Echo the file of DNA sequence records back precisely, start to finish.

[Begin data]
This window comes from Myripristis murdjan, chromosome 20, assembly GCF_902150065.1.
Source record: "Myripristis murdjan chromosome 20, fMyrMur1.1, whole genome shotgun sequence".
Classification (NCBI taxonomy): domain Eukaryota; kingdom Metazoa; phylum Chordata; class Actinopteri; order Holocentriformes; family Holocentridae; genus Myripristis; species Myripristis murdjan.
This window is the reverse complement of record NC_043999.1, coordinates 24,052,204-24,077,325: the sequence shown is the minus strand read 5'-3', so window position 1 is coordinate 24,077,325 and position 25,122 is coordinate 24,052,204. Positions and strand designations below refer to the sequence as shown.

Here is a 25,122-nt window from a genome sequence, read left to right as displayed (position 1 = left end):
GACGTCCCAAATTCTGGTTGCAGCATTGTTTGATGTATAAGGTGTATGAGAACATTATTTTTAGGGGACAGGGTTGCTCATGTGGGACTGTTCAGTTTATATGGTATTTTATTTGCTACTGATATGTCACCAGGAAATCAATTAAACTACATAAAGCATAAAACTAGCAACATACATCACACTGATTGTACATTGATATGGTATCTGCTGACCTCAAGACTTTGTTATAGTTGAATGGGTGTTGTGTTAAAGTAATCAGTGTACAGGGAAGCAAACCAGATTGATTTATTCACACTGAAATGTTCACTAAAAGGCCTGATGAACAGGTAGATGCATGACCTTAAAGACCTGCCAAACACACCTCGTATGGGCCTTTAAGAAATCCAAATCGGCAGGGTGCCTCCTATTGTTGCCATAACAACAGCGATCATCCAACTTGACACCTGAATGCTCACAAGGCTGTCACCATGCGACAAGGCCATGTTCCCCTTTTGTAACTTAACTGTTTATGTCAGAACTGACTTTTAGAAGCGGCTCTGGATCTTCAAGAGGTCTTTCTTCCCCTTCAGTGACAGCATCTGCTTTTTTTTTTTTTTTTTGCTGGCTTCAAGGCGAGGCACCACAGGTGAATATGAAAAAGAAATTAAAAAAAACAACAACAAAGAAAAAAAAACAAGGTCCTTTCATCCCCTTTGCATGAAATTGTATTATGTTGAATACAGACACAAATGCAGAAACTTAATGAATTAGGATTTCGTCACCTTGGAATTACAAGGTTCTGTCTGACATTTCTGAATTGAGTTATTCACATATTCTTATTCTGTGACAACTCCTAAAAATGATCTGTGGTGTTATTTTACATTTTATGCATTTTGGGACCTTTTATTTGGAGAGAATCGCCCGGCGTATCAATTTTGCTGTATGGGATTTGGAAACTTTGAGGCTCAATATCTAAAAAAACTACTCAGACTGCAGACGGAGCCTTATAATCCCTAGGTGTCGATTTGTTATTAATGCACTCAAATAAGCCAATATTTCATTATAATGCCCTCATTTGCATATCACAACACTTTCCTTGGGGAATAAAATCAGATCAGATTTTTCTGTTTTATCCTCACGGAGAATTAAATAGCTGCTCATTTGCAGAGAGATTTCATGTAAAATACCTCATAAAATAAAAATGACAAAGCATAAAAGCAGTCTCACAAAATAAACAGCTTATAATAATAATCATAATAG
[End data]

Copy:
This window comes from Myripristis murdjan, chromosome 20, assembly GCF_902150065.1.
Source record: "Myripristis murdjan chromosome 20, fMyrMur1.1, whole genome shotgun sequence".
Classification (NCBI taxonomy): domain Eukaryota; kingdom Metazoa; phylum Chordata; class Actinopteri; order Holocentriformes; family Holocentridae; genus Myripristis; species Myripristis murdjan.
This window is the reverse complement of record NC_043999.1, coordinates 24,052,204-24,077,325: the sequence shown is the minus strand read 5'-3', so window position 1 is coordinate 24,077,325 and position 25,122 is coordinate 24,052,204. Positions and strand designations below refer to the sequence as shown.

Here is a 25,122-nt window from a genome sequence, read left to right as displayed (position 1 = left end):
GACGTCCCAAATTCTGGTTGCAGCATTGTTTGATGTATAAGGTGTATGAGAACATTATTTTTAGGGGACAGGGTTGCTCATGTGGGACTGTTCAGTTTATATGGTATTTTATTTGCTACTGATATGTCACCAGGAAATCAATTAAACTACATAAAGCATAAAACTAGCAACATACATCACACTGATTGTACATTGATATGGTATCTGCTGACCTCAAGACTTTGTTATAGTTGAATGGGTGTTGTGTTAAAGTAATCAGTGTACAGGGAAGCAAACCAGATTGATTTATTCACACTGAAATGTTCACTAAAAGGCCTGATGAACAGGTAGATGCATGACCTTAAAGACCTGCCAAACACACCTCGTATGGGCCTTTAAGAAATCCAAATCGGCAGGGTGCCTCCTATTGTTGCCATAACAACAGCGATCATCCAACTTGACACCTGAATGCTCACAAGGCTGTCACCATGCGACAAGGCCATGTTCCCCTTTTGTAACTTAACTGTTTATGTCAGAACTGACTTTTAGAAGCGGCTCTGGATCTTCAAGAGGTCTTTCTTCCCCTTCAGTGACAGCATCTGCTTTTTTTTTTTTTTTTTGCTGGCTTCAAGGCGAGGCACCACAGGTGAATATGAAAAAGAAATTAAAAAAAACAACAACAAAGAAAAAAAAACAAGGTCCTTTCATCCCCTTTGCATGAAATTGTATTATGTTGAATACAGACACAAATGCAGAAACTTAATGAATTAGGATTTCGTCACCTTGGAATTACAAGGTTCTGTCTGACATTTCTGAATTGAGTTATTCACATATTCTTATTCTGTGACAACTCCTAAAAATGATCTGTGGTGTTATTTTACATTTTATGCATTTTGGGACCTTTTATTTGGAGAGAATCGCCCGGCGTATCAATTTTGCTGTATGGGATTTGGAAACTTTGAGGCTCAATATCTAAAAAAACTACTCAGACTGCAGACGGAGCCTTATAATCCCTAGGTGTCGATTTGTTATTAATGCACTCAAATAAGCCAATATTTCATTATAATGCCCTCATTTGCATATCACAACACTTTCCTTGGGGAATAAAATCAGATCAGATTTTTCTGTTTTATCCTCACGGAGAATTAAATAGCTGCTCATTTGCAGAGAGATTTCATGTAAAATACCTCATAAAATAAAAATGACAAAGCATAAAAGCAGTCTCACAAAATAAACAGCTTATAATAATAATCATAATAG